|Publication number||US5147227 A|
|Application number||US 07/777,962|
|Publication date||Sep 15, 1992|
|Filing date||Oct 17, 1991|
|Priority date||Oct 17, 1991|
|Publication number||07777962, 777962, US 5147227 A, US 5147227A, US-A-5147227, US5147227 A, US5147227A|
|Inventors||Garold M. Yurko|
|Original Assignee||Amp Incorporated|
|Export Citation||BiBTeX, EndNote, RefMan|
|Patent Citations (3), Non-Patent Citations (2), Referenced by (23), Classifications (6), Legal Events (4)|
|External Links: USPTO, USPTO Assignment, Espacenet|
The present invention relates to retaining electrical terminals in plastic housings.
It has been discovered that terminals pressed into passages or holes in plastic housings tend to work loose and shift locations so that one terminal may extend out of the housing at a different height than another. Accordingly, it is now proposed to increase the retention forces by placing reversely orientated nibs on the section of the terminal which engages the walls of the hole.
According to the present invention, a retention device for retaining a terminal in a hole in a plastic housing is provided wherein the device includes two sets of outwardly projecting nibs with each set spaced apart and spaced around a cylindrical section of the terminal. Further, each nib has a flat surface which is normal to the terminal and each set of nibs is oriented so that the flat surfaces on one set face the flat surfaces of the other set.
FIG. 1 is a side view of a prior art contact element having a retention section thereon for mounting in holes in a connector housing; and
FIGS. 2 and 3 are views taken from opposite sides of a terminal with the retention devices of the present invention thereon.
The drawing in FIG. 1 is a circuit board contact element 24 having prior art retention portion 16 thereon for the purpose of mechanically retaining element 24 in a hole in a connector housing (not shown).
Retention portion 16 comprises pairs 42, 44, 46, 48 of opposed upsets 40. First pair 42 is closest to the end (not shown) of the element 24 which is inserted into the hole of the housing. Upsets 40 include distal tips 50 with the length between tips 50 of each pair 42-48 increasing from first pair 42 to fourth pair 48. Upsets 40 further include other structural features designed, in conjunction with the varying sizes, for being staked into an oblong hole (not shown) such that only the upsets 40 contact the flat walls thereof. The upsets 40 provides an incremental interference with the hole to retain element 24 therein and to reduce sliver formation. Upsets 40 are made by squeezing or pinching opposing edge portions towards each other. Elements 24 are made from any suitable metal used for electrical terminals such as brass, phosphor bronze and beryllium copper. Reference to U.S. Pat. No. 5,035,656 to Patel will provide complete details of this prior art retention device.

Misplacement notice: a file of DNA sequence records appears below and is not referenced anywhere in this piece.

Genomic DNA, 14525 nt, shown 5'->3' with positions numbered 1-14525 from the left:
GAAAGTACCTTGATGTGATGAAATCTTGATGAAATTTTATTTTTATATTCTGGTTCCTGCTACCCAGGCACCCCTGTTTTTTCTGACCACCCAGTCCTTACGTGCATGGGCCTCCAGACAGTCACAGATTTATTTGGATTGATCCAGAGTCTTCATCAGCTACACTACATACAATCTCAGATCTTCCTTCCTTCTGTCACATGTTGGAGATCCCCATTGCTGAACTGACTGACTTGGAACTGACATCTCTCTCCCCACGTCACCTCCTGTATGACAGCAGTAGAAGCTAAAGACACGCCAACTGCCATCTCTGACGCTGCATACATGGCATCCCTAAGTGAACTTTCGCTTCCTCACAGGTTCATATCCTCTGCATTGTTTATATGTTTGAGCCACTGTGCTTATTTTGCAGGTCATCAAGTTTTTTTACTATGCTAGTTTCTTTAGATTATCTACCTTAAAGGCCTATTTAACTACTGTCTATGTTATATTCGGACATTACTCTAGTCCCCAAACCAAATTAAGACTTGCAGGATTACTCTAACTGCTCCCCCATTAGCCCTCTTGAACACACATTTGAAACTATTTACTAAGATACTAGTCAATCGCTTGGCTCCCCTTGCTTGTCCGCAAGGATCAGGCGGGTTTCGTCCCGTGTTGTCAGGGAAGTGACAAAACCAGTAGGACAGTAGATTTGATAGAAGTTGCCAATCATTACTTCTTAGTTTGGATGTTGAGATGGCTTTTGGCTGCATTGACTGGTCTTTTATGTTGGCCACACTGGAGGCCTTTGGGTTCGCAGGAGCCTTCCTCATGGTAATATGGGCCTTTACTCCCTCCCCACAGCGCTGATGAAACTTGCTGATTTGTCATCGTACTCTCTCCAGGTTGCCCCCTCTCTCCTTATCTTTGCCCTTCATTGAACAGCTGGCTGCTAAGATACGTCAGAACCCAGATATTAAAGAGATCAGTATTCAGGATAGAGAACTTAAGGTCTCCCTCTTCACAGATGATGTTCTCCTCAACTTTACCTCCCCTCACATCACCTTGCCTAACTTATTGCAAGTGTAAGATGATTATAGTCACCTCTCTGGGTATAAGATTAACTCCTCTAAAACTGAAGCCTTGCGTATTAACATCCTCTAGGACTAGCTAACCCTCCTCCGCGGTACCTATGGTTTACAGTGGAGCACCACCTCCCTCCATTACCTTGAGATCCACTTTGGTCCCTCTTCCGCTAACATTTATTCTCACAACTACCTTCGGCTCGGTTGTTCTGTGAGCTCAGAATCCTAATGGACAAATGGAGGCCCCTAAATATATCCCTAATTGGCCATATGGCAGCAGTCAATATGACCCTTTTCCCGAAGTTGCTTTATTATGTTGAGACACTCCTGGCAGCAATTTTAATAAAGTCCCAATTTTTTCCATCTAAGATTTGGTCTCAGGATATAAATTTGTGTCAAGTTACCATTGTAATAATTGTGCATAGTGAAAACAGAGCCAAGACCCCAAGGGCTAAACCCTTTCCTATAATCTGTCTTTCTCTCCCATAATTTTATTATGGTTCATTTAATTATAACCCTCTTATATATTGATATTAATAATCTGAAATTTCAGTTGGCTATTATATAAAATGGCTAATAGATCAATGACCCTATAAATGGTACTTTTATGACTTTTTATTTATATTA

As noted in that patent, retention portion 16 is inserted into the hole so that the slanted sides engage the walls first and the increasing sizes of pairs 42-48 of upsets 40 ensure that each upset 24 firmly engages the wall.
The drawings in FIGS. 2 and 3 showing a cylindrical, stamped and formed terminal 40 manufactured by AMP Incorporated for use in electrical connectors sold under the trademark MATE-N-LOK. The preferred material is phosphor bronze.
Terminal 40 includes a socket section 42 and a solder tail 44 of lesser diameter. Socket section 42 receives a mating pin.
A truncated tapered free end 46 eases the insertion of tail 44 into a hole in a plastic housing (not shown) and into a hole in a printed circuit board (not shown).
Shaft 48 of tail 44 extends between socket section 42 and free end 46 and carries retention device 50 which comprises two sets of retention nibs 52 of the present invention.
Each nib 52 is provided with a flat edge surface 54 which is normal to and projects laterally from shaft 48. As shown the outer perimeter 56 of nib 52 at surface 54 is arcuate. Each nib 52 further includes outer surface 58 which has a compound shape which slants longitudinally inwardly to meet shaft 48 at a predetermined distance from surface 54. Further, lateral edges 60 converge to meet at a longitudinal center line 62 at tip 64 of nib 52. The overall configuration of nib 52 can be likened to an arrowhead.
Nibs 52 are located on shaft 48 on two spaced apart circumferential locations indicated by upper and lower dashed lines 66,68 respectively. As shown, nibs 52 on respective lines 66,68 are not in line with each other but are offset or shifted in one or another lateral direction. Further, nibs 52 on one line 66,68 are oriented so that flat surfaces 54 face the nibs 52 on the other line 66,68.